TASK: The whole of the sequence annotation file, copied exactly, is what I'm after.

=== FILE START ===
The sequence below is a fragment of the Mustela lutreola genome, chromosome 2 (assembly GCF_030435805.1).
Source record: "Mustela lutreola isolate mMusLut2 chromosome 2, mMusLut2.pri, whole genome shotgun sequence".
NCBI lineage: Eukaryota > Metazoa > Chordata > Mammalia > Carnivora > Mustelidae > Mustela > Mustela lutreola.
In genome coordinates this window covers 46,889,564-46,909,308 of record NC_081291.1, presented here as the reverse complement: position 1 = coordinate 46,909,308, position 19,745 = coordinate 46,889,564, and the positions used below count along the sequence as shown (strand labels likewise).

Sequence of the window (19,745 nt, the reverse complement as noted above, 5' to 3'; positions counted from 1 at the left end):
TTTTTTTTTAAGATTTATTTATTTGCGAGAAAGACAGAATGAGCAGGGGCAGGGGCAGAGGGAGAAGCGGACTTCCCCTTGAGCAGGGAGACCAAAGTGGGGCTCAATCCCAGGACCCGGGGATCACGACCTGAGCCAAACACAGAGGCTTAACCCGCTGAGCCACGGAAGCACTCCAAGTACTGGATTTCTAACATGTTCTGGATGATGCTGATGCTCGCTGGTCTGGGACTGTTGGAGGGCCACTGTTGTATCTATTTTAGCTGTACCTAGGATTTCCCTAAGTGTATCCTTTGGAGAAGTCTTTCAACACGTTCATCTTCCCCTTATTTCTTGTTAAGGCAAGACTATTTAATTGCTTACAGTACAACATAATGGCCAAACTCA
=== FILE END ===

The sequence below is a fragment of the Mustela lutreola genome, chromosome 2 (assembly GCF_030435805.1).
Source record: "Mustela lutreola isolate mMusLut2 chromosome 2, mMusLut2.pri, whole genome shotgun sequence".
NCBI lineage: Eukaryota > Metazoa > Chordata > Mammalia > Carnivora > Mustelidae > Mustela > Mustela lutreola.
In genome coordinates this window covers 46,889,564-46,909,308 of record NC_081291.1, presented here as the reverse complement: position 1 = coordinate 46,909,308, position 19,745 = coordinate 46,889,564, and the positions used below count along the sequence as shown (strand labels likewise).

Sequence of the window (19,745 nt, the reverse complement as noted above, 5' to 3'; positions counted from 1 at the left end):
TTTTTTTTTAAGATTTATTTATTTGCGAGAAAGACAGAATGAGCAGGGGCAGGGGCAGAGGGAGAAGCGGACTTCCCCTTGAGCAGGGAGACCAAAGTGGGGCTCAATCCCAGGACCCGGGGATCACGACCTGAGCCAAACACAGAGGCTTAACCCGCTGAGCCACGGAAGCACTCCAAGTACTGGATTTCTAACATGTTCTGGATGATGCTGATGCTCGCTGGTCTGGGACTGTTGGAGGGCCACTGTTGTATCTATTTTAGCTGTACCTAGGATTTCCCTAAGTGTATCCTTTGGAGAAGTCTTTCAACACGTTCATCTTCCCCTTATTTCTTGTTAAGGCAAGACTATTTAATTGCTTACAGTACAACATAATGGCCAAACTCA